This class also needed some content updated, so I started meeting with an Instructional Designer (ID) in the Teaching Innovation Center (TIC) at ASU to see how I could merge these updates with my goal to omit online proctoring and to encourage student success in the course.

Before the semester started, I went through the course to identify which modifications would be necessary and how they would support the learning outcomes. I incorporated assessments with more open-ended questions; questions that allow them to be creative with their answers and encouraged that they research and apply topics versus relying solely on memorization. When redesigning the content, I found that many of the answers to the assessments could be found word for word online, therefore even slight changes in assessments from semester to semester could deter some issues of cheating. Because I had modified questions to encourage individual thought and application, I felt more comfortable giving students the trust to do their exams un-proctored; they could have supporting materials and utilize as much time as they needed. My hope was to support a space where students could perform comfortably, rely more on their skills and knowledge, and be less inclined to act with academic dishonesty.

Woman sitting down with her hands over her head demonstrating success
Regardless of the specific tools that we apply to support academic integrity in our classes, we can start by setting our students up for success by clearly defining the university’s and our class rules to reduce intentional and unintentional instances of academic integrity violations. Clear communication is critical. It is important that students understand what academic integrity violations are and why having personal academic integrity will support their success both in our classes and in their future careers. For example, if a student wants to be a nurse but they cheat on an Anatomy and Physiology exam, they might not gain the proper tools to support their patients. It is also critical to help students ensure they do not accidentally or intentionally breach guidelines. Sometimes there are issues that students haven’t considered; for example, if students are working in a group, but have to turn in non-plagiarized individual assignments, they might need clarification on how to do this successfully. Once academic integrity expectations are clearly defined, explain any technological tools that will be used and any unique guidelines they can expect.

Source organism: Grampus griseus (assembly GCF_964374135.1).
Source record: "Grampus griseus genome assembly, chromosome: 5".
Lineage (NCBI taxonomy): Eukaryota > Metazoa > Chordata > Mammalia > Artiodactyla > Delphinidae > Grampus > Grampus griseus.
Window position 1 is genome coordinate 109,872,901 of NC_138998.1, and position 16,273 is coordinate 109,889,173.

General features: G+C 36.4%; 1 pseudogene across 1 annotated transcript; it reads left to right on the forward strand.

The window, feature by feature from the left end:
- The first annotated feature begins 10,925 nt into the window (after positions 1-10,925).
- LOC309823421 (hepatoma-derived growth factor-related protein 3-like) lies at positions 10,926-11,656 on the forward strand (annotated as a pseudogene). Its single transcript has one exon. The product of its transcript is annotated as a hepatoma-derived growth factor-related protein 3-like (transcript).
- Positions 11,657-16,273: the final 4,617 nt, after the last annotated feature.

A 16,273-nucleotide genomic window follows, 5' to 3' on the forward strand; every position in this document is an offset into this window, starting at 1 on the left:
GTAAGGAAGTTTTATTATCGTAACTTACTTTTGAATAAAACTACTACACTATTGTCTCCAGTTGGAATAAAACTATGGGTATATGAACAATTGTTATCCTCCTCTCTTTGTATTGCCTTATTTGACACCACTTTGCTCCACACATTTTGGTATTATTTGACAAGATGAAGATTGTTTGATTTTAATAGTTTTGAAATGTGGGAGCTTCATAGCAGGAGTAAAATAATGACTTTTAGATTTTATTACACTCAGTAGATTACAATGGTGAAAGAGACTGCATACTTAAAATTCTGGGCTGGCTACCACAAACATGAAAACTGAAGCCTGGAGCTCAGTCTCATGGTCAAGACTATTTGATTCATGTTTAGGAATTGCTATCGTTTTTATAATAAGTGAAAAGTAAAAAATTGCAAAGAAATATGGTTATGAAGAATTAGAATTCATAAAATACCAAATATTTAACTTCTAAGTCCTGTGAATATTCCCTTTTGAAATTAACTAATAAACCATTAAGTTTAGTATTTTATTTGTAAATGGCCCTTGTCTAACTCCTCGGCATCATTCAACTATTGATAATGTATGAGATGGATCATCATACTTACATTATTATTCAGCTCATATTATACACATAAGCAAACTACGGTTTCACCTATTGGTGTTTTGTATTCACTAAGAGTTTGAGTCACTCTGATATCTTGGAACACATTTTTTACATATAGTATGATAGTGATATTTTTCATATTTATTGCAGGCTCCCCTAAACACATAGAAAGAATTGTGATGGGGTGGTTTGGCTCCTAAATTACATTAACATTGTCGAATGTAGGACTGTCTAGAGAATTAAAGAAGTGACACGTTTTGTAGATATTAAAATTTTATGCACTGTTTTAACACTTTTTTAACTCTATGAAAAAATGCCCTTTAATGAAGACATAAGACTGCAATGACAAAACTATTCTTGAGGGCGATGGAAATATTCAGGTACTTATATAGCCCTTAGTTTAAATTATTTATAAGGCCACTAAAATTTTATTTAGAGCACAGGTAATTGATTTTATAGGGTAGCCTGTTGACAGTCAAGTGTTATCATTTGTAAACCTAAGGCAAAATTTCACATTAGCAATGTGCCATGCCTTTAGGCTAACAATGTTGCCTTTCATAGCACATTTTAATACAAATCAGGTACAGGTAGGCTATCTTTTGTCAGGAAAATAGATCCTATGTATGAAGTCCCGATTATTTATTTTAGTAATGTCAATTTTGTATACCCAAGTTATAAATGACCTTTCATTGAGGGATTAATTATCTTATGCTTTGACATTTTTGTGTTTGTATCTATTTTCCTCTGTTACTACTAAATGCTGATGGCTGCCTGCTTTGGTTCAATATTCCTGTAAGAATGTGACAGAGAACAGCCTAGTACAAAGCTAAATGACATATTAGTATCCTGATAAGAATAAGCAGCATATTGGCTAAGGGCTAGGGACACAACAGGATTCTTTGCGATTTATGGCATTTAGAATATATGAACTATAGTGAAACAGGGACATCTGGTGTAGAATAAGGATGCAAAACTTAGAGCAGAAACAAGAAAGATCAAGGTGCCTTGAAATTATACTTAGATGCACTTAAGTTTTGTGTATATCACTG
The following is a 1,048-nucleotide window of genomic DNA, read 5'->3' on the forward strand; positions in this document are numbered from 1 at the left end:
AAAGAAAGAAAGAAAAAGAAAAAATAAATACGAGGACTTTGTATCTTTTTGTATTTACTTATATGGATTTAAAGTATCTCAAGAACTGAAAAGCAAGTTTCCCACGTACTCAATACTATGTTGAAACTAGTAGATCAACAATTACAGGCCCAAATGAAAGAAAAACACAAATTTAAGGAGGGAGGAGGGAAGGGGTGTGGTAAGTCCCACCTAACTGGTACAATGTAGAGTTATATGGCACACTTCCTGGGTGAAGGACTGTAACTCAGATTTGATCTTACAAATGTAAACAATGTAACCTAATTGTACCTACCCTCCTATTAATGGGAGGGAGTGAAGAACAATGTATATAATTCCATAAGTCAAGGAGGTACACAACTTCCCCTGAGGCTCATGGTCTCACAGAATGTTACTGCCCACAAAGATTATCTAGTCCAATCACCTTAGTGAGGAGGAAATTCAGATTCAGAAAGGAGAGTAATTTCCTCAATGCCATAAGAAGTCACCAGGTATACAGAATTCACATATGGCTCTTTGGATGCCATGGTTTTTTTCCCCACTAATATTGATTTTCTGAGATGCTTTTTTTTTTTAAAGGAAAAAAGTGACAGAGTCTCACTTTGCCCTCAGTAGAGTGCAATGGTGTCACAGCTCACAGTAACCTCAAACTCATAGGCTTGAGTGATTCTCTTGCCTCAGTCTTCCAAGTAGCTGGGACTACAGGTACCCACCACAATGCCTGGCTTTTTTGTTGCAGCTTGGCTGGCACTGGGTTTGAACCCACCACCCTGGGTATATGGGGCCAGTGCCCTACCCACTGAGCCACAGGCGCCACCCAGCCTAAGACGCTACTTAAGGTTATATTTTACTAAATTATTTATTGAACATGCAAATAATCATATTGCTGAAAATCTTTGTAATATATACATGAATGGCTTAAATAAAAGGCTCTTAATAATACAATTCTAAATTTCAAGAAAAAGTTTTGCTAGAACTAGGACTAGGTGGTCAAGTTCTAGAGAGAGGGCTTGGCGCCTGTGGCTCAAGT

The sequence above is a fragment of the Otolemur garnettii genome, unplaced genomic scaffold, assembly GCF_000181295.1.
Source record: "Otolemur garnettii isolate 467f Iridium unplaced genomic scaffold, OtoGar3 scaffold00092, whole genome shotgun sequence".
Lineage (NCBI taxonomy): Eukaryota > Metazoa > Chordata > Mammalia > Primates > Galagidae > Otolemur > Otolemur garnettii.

There are a few things I would implement in future iterations of this course based on what I learned experientially as well as the student feedback that I received at mid-semester and at the end. One change is that I would create more opportunities for student collaboration. One example is to have students preview and edit each other’s written assignments, discussing content and delivery, as well as addressing any issues of potential plagiarism (in conjunction with plagiarism software).

I found this semester to be one of the most fulfilling I have experienced as an instructor. Based on this experience, I will continue to be student success-oriented and support a more relaxed, flexible environment (without sacrificing content). Support from the Teaching Innovation Center team provided me with the tools and confidence to approach the course this way; if you would like similar support for your contact TIC at

Post Author:

Tiffany Lewis is an ELS PhD candidate in the School of Life Sciences at Arizona State University. Her research focuses on how we can work with communities to find collaborative solutions to pollution. She is also committed to teaching, learning, and continuing to improve educational environments, particularly online.